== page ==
A peek at the Long Beach School for Adults, founded in 1913.
- Q: Why are there are only five homes on the beach from Granada Avenue to the start of the Peninsula? I’d like to know. — Justin Rudd, Belmont Shore
- A: I’ve always wondered the same thing.
The five houses on the beach side of Ocean Boulevard are remnants of a group of houses that were built before a Category 1 hurricane struck the area in 1939. The houses you see today are the only ones that survived.
An 1895 map of the area titled “Alamitos Bay Townsite” shows lots along the ocean side along what was then called Peninsula Avenue. The map is signed by Llewellyn Bixby and shows the high tide line at the base of the homes.
The tropical storm was the only one to directly hit California in the 20th century, and the 21st century, too … so far. It had winds as high as 75 miles per hour and dumped over 5 inches of rain in 24 hours. There was so much rain that the Hamilton Bowl, the site of today’s Chittick Field, overflowed and flooded the surrounding area. The storm moved inland near Long Beach and did over $2 million in damage in 1939 dollars and killed 45 people throughout Southern California.
Back in 1939, the Weather Bureau of the United States didn’t name tropical storms, but that didn’t stop residents from coming up with colorful names like El Cordonazo or The Lash of St. Francis. The storm was preceded by a week-long heat wave that killed over 90 people. Beach-goers were on the sand when the fast-approaching tropical depression’s high winds forced lifeguards to close the beach. The next year the Weather Bureau opened a Southern California forecast office.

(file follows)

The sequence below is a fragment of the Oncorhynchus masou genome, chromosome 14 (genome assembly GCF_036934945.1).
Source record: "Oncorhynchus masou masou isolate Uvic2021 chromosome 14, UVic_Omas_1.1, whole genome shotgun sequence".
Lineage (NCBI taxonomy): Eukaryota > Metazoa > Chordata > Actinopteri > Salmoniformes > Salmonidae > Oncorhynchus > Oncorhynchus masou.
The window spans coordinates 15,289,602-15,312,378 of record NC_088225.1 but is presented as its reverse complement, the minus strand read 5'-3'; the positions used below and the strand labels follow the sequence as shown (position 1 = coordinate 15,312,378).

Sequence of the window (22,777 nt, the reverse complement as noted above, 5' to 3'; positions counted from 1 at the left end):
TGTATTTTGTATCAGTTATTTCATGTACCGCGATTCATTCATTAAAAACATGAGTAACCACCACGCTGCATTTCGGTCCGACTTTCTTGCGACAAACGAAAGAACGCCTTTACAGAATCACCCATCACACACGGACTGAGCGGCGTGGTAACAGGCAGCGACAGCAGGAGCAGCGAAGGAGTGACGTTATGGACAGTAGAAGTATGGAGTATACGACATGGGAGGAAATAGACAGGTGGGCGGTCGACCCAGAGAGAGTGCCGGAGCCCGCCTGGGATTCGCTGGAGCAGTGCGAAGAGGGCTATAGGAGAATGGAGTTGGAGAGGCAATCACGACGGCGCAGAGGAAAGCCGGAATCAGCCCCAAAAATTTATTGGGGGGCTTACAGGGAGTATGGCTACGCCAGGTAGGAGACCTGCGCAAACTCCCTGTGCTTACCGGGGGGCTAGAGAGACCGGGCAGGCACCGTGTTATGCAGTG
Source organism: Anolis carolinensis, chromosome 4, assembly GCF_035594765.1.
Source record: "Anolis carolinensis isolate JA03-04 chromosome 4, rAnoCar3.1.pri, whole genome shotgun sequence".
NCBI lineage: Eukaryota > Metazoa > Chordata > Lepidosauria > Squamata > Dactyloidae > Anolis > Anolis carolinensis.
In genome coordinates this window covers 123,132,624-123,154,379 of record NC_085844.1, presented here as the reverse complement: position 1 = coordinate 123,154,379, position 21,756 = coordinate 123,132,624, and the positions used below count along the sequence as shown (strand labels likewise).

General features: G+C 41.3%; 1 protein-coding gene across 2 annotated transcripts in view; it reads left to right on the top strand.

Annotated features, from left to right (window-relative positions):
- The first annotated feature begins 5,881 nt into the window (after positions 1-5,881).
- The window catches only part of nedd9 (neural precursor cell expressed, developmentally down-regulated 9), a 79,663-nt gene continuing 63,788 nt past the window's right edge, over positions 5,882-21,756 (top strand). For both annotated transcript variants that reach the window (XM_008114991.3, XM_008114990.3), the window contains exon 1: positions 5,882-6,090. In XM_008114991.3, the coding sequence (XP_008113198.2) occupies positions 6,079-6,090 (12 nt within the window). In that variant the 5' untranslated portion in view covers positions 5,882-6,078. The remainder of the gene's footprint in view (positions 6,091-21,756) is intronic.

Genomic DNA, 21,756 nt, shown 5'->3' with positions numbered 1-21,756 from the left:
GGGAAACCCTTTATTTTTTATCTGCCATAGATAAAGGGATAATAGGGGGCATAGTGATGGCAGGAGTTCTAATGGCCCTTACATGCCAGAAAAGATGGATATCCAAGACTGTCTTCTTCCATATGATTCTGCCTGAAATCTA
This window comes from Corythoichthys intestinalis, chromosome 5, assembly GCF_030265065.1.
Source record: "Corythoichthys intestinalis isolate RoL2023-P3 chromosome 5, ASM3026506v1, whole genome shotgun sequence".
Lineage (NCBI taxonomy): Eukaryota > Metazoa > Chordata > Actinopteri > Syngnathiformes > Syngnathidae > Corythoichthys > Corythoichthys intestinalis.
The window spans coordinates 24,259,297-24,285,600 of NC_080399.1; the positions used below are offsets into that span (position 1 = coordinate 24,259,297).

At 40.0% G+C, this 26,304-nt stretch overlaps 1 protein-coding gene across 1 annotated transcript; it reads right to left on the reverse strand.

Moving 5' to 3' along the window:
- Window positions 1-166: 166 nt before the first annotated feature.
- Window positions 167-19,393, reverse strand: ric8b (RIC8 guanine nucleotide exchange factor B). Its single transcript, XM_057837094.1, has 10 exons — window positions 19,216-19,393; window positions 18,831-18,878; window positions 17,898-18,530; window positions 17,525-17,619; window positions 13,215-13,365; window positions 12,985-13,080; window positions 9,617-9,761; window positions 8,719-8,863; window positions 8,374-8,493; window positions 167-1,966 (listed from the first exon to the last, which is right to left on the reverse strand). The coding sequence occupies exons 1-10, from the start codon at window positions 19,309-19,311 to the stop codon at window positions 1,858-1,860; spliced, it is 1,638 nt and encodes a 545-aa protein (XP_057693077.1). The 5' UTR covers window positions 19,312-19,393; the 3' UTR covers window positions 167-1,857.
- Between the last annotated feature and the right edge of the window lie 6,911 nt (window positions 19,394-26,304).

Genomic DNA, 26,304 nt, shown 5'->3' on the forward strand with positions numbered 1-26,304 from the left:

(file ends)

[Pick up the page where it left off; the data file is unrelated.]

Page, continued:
I went knocking on doors and ran into Shelly Reid. Her father, an oil man, built their family home a year before the storm in the 5400 block of Ocean Boulevard. When the house was built it was one of many along that stretch of beach.
Reid told me when she was young, and the ocean was at high tide, waves would crash right under her house. She said her dad made sure the structure was protected by building the home on pilings buried 50 feet in the sand. She remembered the storm and the throngs of lookey-loos who came to check out the rows of damaged homes after the rain subsided.
Reid said growing up at the house she saw dredging in the Alamitos Bay and long pipes that ran over Ocean Boulevard depositing sand that filled the beach in front of her house.
Historian Stan Poe confirmed that the some of the sand used to make the beach larger came from the bay, but much came from other sources like the mountains and Catalina Island.
Homes from Granada Avenue to 55th Place seemed to suffer the most damage. One of the reasons, as Poe explained, is because the boardwalk that ends at 55th Place was never completed. He said that homeowners in that area didn’t want a boardwalk in front of their homes. The wooden walkway, along with its seawall that is buried 15 feet in the sand, might have provided some protection if it was completed. The boardwalk is still there today – and it still ends at 55th Place
Poe said that in an effort to avoid being responsible for further damage, the city of Long Beach started buying the land where the homes once stood. There were a variety of lawsuits, but the city continued to buy properties as late as the 1960s. The homes that remain today simply refused to sell.
Got a question for Mr. Long Beach? Send in to MrLongBeach@lbregister.com.
A peek inside Long Beach’s AES electric power plant. Read the Story>>